November 11 marks the 100th anniversary of the signing of the Armistice that ended the First World War. Remembrance Sunday, as it is known in the United Kingdom, honors those who have sacrificed themselves to secure and protect freedom. The event culminates with the laying of wreaths at the Cenotaph war memorial in London's Whitehall. First instituted by King George in 1919, the nation observes a two-minute silence to honor "The Glorious Dead."
If you view the ceremony, you will no doubt notice the ubiquitous poppy flowers that adorn the lapels of the dignitaries and crowds. How did the poppy come to symbolize the act of honoring a nation's war dead? The answer reveals a connection to Canada and the United States, touching on the collective sacrifice of Allied powers in one of the world's deadliest wars.
The common or “corn” poppy grows throughout the United States, Asia, Africa and Europe and is native to the Mediterranean region. Its seeds need light to grow, so when they're buried in the earth, they can lay dormant for 80 years or even longer without blooming. Once soil is disturbed and the seeds come to light, poppies nobody knew existed can then bloom.
The Second Battle of Ypres took place in the Flanders region of Belgium, with thousands of dormant poppy seeds below the ground. By virtue of the fact that trench warfare, bombs and artillery disturbed the landscape, fields of blood-red poppies sprung up in a sort of natural memorialization of war's tragedy. A Canadian doctor named John McCrae noted the phenomenon and wrote the now-iconic poem, In Flanders Fields:
In Flanders fields the poppies blow
Between the crosses, row on row,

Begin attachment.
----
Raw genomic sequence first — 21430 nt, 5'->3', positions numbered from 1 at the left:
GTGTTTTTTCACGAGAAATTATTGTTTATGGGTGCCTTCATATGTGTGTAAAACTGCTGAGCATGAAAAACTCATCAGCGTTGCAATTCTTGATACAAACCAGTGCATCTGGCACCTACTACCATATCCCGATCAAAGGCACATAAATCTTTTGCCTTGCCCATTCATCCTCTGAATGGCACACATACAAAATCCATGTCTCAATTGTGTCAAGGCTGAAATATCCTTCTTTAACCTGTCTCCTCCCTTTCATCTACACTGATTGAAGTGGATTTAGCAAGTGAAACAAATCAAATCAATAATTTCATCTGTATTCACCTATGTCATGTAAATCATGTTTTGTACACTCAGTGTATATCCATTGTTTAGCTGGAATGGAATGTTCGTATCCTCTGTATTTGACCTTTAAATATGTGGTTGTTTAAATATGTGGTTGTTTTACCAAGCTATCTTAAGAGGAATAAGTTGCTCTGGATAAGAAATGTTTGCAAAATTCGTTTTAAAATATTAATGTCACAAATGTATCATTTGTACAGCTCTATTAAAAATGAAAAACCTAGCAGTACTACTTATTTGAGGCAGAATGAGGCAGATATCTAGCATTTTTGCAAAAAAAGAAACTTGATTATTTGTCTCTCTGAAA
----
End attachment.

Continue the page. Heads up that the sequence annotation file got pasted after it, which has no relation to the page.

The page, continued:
That mark our place, and in the sky,
The larks, still bravely singing, fly,
Scarce heard amid the guns below.
We are the dead; short days ago
We lived, felt dawn, saw sunset glow,
Loved and were loved, and now we lie
In Flanders fields.
Take up our quarrel with the foe!
To you from failing hands we throw
The torch; be yours to hold it high!
If ye break faith with us who die
We shall not sleep, though poppies grow
In Flanders fields.
After first invoking the pity of death during wartime, the poem gives readers a chance to fight against that horror by catching and holding the “torch.”
That mythic torch was picked up by an American professor named Moina Belle Michael. She was active during the war, volunteering with the YWCA. Two days before the end of the war, Moina read John McCrae's poem and vowed to wear a poppy every day of her life in remembrance of the soldiers who paid the ultimate price.
After the war, she returned to the University of Georgia to teach. While working with disabled veterans in her classes, she conceived of an idea to sell poppy pins to raise funds to assist disabled servicepersons. Her idea was eventually adopted by the American Legion Auxiliary and the Royal British Legion, as well as other Commonwealth countries around the world.
The library is commemorating Armistice Day by distributing poppy seeds at our upcoming WWI programs.
Thursday, Nov. 15, 3-4 p.m. @ Ross-University Hills
Tuesday, Nov. 13, 6-7:30 p.m. @ Central Library, Vida Ellison Gallery
Questions? Log into the library's Ask Us! chat service to find out more about Armistice Day and the commemorative poppy.
I have been an American Legion Auxiliary member since I was a toddler. Each year in May grade school students would make 'poppy posters' remembering those that served, see 2017-18 winners at https://www.alaforveterans.org/Programs/Poppy-Poster-Winners/ We as junior members would be out in our community selling poppies. The American Legion Auxiliary will be celebrating it's 100th birthday throughout 2019-2020 administrative year.
Thank you for sharing those moving poppy posters. What a wonderful way to educate young people and honor those who have made the supreme sacrifice for our country.